Musical Psychotherapy: History, Effects, and Applications

Samah El Saadi

Abstract

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We all enjoy music as a form of art but we rarely take into consideration the effect of the music that we listen to. Music therapy is using music in a therapeutic manner in order to recover or stabilize a mental, physical or psychological state. This review will introduce music therapy and trace its origins back in history, and then it will give an insight on music related neurosciences explaining what parts of the brain and neurotransmitters are involved. Music can affect us on many different levels; however, this review will focus on the ability of music to aid in psychotherapy. It is important to highlight that the potential power within music can be either constructive or destructive depending on the choice of music.

Musical Psychotherapy

What is music therapy and what are the origins?

Everyone sees music as a form of art that they enjoy playing or dancing on its rhythms as they tend to develop a preference to certain type of rhythms. However, seldom do people think of the impact of music on their health although through their experiences with music they would know that their favorite type of music can make them feel relaxed, happy or even anxious. But have you ever considered music as a form of therapy? Research showed that music does have an effect on our health and it can be either positive or negative depending on the music, yet these effects are mediated through psychology and neurosciences (News in Health [NIH], 2010).

Music therapy is applying music as a tool in order to improve, stabilize or restore an emotional, mental, or physical health. It is conducted by accredited music therapists who are able to skillfully use music and music elements in assessing patients, developing treatment plans, evaluating progresses and contribute in research (Music Therapy Association [MTAO], 2010). Music therapists plan music sessions for individuals or groups and may use active or passive approaches in the therapy depending on the patients’ need. The therapy may include listening to music, making music, talking about the lyrics or even writing songs, but definitely it is not restricted to people with musical abilities. Since music is accessible everywhere, music therapy is not limited to a place and sessions can be arranged at homes, hospitals, hospices, care centers or any calm place people may prefer (American Cancer Society [ACS], 2008). The nonverbal emotional entity of music makes it a universal language that can ease the self-expression, personal development and social interactions which would aid in psychotherapy. Music can always have a positive impact on people whether they are ill, disabled or perfectly healthy (MTAO, 2010).

The principle of therapeutic use of music is not new, ancient cultures were aware of music power which for some was part of their traditional healing practices such as the case of Native Americans (ACS, 2008). The musical power of healing was marked in different ethnic ancient inscriptions like that of Rome, India, China and Egypt (Music as Medicine, 2014), as it was mentioned in the writings of Greek philosophers such as Aristotle, Pythagoras and Plato (ACS, 2008). However the modern music therapy dates back to World War II when music was used to help in the treatment of soldiers who were suffering from shell shock, and it was in 1944 when Michigan State University initiated the first degree program in music therapy (ACS, 2008).

Music related neurosciences

For many years research was ongoing to understand the means of action of music and why it does have this strong impact on our lives. Since the impact is mediated neurologically, scientists intensively investigated the brain regions and with the help of the emerging imaging techniques such as functional magnetic resonance imaging (fMRI) they noticed that it activates unexpected regions involved in emotions and memory, in addition to the brain’s motor regions that are responsible for coordinating physical movements. The neuroscientist Dr. Petr Janata in his recent studies proved that the area of the brain serving as a central hub between music, emotions and memories is the medial prefrontal cortex. In an attempt to understand the medial prefrontal cortex activity, young adults were subjected to extracts of childhood songs while being monitored with fMRI and it was noticed that the activity was optimal when they heard a familiar song that call to mind an emotion or memory (NIH, 2010).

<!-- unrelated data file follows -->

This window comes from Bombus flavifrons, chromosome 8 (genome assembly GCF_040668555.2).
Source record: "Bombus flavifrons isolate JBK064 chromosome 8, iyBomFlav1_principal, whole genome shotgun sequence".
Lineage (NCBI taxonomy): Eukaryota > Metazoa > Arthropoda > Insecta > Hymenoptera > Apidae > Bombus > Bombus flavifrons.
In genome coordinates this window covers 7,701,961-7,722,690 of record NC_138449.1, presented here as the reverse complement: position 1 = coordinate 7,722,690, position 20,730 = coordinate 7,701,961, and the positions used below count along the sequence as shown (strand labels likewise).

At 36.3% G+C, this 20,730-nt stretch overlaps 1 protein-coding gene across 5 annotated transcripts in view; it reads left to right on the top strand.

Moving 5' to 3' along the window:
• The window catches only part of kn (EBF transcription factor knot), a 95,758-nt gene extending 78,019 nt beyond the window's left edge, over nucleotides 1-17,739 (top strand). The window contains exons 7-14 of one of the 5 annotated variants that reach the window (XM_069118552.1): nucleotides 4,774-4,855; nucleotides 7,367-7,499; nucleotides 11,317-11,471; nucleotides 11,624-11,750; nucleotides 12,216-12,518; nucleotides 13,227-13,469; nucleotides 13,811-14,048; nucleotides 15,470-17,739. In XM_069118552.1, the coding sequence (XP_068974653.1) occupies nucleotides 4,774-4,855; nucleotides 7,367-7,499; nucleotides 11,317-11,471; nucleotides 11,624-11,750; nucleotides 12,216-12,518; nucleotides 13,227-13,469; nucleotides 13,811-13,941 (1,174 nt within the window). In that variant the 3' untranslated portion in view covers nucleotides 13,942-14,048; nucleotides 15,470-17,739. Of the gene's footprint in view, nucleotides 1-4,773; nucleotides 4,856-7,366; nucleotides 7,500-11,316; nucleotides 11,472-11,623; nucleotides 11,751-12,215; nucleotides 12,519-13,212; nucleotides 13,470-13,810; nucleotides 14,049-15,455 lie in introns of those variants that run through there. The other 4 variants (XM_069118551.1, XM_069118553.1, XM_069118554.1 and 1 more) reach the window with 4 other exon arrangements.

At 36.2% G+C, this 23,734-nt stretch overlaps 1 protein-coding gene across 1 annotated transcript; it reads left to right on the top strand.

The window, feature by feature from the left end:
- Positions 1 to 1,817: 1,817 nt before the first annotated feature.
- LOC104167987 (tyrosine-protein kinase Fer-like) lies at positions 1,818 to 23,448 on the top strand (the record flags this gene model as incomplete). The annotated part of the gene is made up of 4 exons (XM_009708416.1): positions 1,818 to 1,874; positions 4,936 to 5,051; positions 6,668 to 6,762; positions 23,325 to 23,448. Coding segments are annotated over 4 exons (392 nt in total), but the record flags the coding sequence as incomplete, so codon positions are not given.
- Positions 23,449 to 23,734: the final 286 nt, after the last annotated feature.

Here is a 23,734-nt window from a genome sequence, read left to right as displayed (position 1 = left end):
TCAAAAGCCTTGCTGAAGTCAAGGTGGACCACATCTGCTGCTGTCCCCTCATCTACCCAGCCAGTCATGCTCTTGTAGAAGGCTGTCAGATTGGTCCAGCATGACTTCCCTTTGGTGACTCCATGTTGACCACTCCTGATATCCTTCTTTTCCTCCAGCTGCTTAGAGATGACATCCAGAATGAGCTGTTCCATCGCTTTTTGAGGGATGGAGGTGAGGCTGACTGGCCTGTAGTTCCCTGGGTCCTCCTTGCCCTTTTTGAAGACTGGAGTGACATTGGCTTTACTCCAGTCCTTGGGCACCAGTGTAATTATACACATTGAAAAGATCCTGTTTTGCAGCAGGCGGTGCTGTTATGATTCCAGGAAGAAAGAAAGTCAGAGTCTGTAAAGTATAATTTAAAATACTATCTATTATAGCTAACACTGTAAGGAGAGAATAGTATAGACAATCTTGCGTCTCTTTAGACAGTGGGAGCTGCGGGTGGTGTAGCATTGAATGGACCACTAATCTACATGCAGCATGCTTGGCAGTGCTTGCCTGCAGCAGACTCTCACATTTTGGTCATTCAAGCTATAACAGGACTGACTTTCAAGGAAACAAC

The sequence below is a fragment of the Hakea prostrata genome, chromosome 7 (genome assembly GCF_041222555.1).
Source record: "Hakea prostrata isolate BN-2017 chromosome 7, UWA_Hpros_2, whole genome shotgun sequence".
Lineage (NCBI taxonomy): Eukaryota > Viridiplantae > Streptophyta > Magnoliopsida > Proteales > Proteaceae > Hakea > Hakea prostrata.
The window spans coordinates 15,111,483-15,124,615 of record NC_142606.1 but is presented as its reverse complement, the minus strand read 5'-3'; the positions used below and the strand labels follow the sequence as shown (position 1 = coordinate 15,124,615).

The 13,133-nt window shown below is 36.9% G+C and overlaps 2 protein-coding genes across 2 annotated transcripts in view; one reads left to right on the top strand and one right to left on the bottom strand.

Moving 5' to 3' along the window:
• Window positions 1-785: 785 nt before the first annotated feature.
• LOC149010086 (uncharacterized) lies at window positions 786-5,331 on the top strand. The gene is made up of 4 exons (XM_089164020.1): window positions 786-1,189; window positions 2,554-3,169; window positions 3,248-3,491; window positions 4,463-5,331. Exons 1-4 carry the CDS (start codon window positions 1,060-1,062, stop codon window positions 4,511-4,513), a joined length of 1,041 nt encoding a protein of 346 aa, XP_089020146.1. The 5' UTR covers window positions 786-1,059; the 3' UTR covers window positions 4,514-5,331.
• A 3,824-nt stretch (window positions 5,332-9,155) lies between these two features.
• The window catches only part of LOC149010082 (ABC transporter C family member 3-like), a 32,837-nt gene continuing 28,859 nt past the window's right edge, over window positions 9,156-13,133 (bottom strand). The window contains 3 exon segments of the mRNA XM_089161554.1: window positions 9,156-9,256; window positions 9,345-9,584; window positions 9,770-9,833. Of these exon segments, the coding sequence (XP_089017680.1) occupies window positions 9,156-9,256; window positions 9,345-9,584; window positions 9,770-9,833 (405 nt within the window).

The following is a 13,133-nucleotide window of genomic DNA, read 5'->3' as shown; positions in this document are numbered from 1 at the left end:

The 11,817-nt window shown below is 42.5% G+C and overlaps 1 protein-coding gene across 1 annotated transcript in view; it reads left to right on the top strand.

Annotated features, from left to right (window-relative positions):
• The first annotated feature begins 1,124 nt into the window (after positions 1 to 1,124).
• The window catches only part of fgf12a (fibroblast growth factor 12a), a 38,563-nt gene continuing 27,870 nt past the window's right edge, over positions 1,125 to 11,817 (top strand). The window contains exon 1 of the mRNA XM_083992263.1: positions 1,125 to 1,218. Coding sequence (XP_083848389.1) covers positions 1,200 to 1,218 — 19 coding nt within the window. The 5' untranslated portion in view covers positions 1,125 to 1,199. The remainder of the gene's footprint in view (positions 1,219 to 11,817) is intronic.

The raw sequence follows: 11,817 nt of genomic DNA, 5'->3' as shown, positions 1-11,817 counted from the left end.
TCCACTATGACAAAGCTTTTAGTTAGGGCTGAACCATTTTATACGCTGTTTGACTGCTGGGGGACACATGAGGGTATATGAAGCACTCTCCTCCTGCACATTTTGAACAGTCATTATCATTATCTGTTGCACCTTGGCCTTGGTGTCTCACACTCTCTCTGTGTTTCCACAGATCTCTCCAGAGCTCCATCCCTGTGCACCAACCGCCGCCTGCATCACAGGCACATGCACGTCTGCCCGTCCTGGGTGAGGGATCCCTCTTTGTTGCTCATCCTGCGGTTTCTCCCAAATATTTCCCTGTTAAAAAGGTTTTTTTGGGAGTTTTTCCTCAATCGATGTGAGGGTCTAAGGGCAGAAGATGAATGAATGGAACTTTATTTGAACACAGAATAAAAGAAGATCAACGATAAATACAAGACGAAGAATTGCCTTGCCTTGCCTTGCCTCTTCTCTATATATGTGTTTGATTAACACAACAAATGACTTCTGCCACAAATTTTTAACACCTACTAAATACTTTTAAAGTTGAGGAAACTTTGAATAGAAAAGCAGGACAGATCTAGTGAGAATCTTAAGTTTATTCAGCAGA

Dr. Janata stated that in Alzheimer patients the medial prefrontal cortex is one of the last brain regions to deteriorate, hence this explains why patients with Alzheimer may recall childhood tunes whereas other memories are lost. In further investigation on the medial prefrontal cortex activity, Dr. Allen Braun and Dr. Charles Limb monitored via magnetic resonance imaging (MRI) scanner the medial prefrontal cortex in a jazz musician as he played his music. The doctors noticed that the region was not active when the musician played a memorized tune; however, it became active when the musician was improvising concluding that the medial prefrontal cortex also has a role in the creative expression of music (NIH, 2010).

Going deeper into the music impact on the neurological level, an experiment was done to check the neurotransmitters involved and the time of their release. Via the ligand-based positron emission tomography (PET) scientists discovered that music triggers dopamine release in both the dorsal and ventral striatum. Nevertheless, this discovery was not surprising since dopamine is known to be responsible for the pleasure sensation whether due to sex, drugs or just music. But the more interesting discovery was the monitoring of the increase in dopaminergic voxels in the right nucleus accumbens (NAcc) preceding a favorite part and peaking when the favorite part was reached. The phase of increased dopaminergic voxels prior to the favorite part was termed Anticipatory phase, as depicted in the figure 1, and it prepares us for the subsequent musical part that we love and will cause the dopamine peek giving us the pleasure sensation (Salimpoor et al, 2011).